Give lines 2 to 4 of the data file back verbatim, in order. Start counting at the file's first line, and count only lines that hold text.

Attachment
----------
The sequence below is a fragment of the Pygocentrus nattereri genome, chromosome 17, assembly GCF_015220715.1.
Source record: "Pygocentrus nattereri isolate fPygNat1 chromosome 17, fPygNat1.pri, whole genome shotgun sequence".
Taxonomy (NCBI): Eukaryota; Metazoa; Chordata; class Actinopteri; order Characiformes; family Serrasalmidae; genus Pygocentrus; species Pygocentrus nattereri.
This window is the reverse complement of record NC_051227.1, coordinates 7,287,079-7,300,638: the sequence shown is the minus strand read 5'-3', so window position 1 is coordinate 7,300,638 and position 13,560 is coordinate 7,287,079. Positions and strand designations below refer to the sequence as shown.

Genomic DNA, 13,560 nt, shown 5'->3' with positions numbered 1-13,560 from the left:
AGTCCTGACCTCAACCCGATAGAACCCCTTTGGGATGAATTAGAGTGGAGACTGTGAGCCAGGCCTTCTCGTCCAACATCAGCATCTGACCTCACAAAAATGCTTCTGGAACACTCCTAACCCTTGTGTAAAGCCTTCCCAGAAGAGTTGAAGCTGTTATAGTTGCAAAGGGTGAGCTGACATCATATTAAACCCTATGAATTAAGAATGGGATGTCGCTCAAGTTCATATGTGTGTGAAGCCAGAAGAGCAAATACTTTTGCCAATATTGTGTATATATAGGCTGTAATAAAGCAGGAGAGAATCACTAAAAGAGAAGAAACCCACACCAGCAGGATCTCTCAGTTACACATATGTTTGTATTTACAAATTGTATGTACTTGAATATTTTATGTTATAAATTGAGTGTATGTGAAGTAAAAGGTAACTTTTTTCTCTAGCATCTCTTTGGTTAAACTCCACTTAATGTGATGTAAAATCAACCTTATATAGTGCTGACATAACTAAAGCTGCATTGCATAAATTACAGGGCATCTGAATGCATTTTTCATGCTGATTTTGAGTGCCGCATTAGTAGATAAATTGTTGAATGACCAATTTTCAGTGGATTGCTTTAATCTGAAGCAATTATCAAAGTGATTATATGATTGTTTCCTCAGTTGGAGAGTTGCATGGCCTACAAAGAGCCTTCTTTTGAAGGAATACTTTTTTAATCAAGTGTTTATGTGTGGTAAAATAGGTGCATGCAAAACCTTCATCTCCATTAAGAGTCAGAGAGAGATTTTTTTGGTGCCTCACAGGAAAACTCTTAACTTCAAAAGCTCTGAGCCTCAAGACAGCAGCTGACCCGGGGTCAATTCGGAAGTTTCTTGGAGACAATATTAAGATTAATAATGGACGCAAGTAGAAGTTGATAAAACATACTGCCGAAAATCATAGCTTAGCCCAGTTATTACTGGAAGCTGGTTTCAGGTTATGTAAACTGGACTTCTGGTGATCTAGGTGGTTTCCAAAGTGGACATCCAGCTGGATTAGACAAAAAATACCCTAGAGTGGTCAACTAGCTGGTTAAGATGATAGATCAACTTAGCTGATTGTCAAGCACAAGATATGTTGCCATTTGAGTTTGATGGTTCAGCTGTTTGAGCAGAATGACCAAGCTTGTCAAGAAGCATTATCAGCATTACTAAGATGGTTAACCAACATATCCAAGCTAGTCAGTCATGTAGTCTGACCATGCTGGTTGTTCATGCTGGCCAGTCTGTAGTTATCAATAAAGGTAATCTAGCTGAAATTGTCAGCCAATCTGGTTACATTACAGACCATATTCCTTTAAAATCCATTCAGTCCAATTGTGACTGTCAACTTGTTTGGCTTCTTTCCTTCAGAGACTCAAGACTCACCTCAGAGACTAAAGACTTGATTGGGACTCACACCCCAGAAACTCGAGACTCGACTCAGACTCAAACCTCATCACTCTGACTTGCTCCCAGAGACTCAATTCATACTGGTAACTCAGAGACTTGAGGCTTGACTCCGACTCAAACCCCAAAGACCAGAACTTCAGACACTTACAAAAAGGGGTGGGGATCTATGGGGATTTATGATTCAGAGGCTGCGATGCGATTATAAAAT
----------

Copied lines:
Source record: "Pygocentrus nattereri isolate fPygNat1 chromosome 17, fPygNat1.pri, whole genome shotgun sequence".
Taxonomy (NCBI): Eukaryota; Metazoa; Chordata; class Actinopteri; order Characiformes; family Serrasalmidae; genus Pygocentrus; species Pygocentrus nattereri.
This window is the reverse complement of record NC_051227.1, coordinates 7,287,079-7,300,638: the sequence shown is the minus strand read 5'-3', so window position 1 is coordinate 7,300,638 and position 13,560 is coordinate 7,287,079. Positions and strand designations below refer to the sequence as shown.